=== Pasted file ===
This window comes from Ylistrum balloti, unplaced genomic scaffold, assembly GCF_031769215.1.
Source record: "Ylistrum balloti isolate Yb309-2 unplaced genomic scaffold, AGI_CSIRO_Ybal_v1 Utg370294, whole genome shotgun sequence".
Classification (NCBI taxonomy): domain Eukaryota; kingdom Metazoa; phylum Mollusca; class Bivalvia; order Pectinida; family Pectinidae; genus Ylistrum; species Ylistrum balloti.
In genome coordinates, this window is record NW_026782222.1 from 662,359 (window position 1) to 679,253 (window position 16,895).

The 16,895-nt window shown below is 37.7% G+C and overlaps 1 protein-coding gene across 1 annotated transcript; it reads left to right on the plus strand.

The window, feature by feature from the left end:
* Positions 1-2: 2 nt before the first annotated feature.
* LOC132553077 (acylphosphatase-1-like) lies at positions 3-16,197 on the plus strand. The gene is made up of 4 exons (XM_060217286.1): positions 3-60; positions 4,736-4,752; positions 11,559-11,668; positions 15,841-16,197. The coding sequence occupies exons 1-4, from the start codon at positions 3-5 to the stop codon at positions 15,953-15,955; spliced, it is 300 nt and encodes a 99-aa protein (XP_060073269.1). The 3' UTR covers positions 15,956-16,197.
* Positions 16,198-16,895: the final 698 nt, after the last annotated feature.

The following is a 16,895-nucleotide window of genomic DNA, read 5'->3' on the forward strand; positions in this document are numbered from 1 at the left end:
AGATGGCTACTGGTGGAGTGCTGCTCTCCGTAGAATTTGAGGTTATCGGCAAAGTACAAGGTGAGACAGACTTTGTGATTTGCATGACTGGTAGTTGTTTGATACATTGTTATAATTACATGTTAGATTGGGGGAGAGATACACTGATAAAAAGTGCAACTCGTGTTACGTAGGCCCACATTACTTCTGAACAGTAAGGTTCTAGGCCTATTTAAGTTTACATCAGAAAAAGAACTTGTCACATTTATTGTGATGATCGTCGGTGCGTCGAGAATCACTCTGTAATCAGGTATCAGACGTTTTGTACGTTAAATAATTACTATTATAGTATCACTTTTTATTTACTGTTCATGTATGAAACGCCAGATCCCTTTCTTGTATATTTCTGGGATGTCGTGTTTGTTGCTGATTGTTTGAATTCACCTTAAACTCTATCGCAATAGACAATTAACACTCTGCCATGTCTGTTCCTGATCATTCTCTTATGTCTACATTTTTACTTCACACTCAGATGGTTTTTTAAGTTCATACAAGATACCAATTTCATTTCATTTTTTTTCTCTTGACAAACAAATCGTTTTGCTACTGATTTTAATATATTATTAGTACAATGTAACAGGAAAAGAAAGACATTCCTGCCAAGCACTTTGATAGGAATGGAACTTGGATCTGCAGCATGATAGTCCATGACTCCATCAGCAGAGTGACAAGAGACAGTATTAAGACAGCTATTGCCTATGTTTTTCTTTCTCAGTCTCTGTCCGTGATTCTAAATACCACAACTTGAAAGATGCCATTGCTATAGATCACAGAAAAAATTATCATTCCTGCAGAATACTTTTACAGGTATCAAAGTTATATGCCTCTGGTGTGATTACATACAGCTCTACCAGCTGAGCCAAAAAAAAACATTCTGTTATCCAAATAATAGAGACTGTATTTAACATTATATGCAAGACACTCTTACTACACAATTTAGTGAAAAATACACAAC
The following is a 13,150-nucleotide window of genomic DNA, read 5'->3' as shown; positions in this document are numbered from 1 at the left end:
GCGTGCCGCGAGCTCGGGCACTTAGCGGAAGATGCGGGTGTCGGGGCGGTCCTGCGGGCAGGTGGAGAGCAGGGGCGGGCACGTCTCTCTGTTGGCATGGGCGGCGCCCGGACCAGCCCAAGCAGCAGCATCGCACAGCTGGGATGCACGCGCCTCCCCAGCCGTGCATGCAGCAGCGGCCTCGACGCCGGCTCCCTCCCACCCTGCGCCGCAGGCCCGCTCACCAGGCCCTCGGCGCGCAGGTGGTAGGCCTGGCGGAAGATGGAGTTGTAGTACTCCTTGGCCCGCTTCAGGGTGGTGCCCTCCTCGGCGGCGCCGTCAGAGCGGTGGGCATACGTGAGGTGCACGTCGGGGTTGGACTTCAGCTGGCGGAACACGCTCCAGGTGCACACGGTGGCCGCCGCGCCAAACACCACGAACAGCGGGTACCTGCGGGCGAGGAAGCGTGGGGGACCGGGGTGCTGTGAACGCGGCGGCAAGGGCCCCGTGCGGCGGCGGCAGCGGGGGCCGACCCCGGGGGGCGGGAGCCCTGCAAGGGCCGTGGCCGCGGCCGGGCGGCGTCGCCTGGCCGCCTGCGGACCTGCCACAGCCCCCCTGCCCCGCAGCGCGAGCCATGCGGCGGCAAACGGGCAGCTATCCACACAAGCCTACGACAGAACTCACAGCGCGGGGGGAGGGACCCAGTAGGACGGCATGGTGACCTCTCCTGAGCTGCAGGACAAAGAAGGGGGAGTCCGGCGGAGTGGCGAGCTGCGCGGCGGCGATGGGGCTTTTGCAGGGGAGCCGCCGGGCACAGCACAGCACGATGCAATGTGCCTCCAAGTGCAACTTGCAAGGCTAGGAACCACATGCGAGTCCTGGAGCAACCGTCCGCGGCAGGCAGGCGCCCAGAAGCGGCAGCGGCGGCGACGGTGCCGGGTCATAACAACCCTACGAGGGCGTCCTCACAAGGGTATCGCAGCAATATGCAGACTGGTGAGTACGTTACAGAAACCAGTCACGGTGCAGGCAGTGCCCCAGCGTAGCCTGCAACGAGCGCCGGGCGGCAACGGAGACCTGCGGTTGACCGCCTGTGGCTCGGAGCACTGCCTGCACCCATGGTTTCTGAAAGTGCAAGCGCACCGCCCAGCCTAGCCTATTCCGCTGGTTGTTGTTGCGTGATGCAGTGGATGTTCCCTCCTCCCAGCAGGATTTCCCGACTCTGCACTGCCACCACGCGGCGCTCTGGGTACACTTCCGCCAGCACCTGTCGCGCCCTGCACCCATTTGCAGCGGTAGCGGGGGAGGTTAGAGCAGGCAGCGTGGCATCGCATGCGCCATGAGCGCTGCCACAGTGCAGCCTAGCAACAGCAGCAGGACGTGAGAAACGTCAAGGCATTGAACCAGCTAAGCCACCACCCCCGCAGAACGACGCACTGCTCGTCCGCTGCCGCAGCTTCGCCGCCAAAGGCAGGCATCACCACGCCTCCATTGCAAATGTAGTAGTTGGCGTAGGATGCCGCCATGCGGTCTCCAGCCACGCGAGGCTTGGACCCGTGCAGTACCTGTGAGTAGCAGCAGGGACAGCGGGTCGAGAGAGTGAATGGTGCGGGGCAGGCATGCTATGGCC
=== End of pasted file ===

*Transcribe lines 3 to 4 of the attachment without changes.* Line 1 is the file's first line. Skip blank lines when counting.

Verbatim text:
Classification (NCBI taxonomy): domain Eukaryota; kingdom Metazoa; phylum Mollusca; class Bivalvia; order Pectinida; family Pectinidae; genus Ylistrum; species Ylistrum balloti.
In genome coordinates, this window is record NW_026782222.1 from 662,359 (window position 1) to 679,253 (window position 16,895).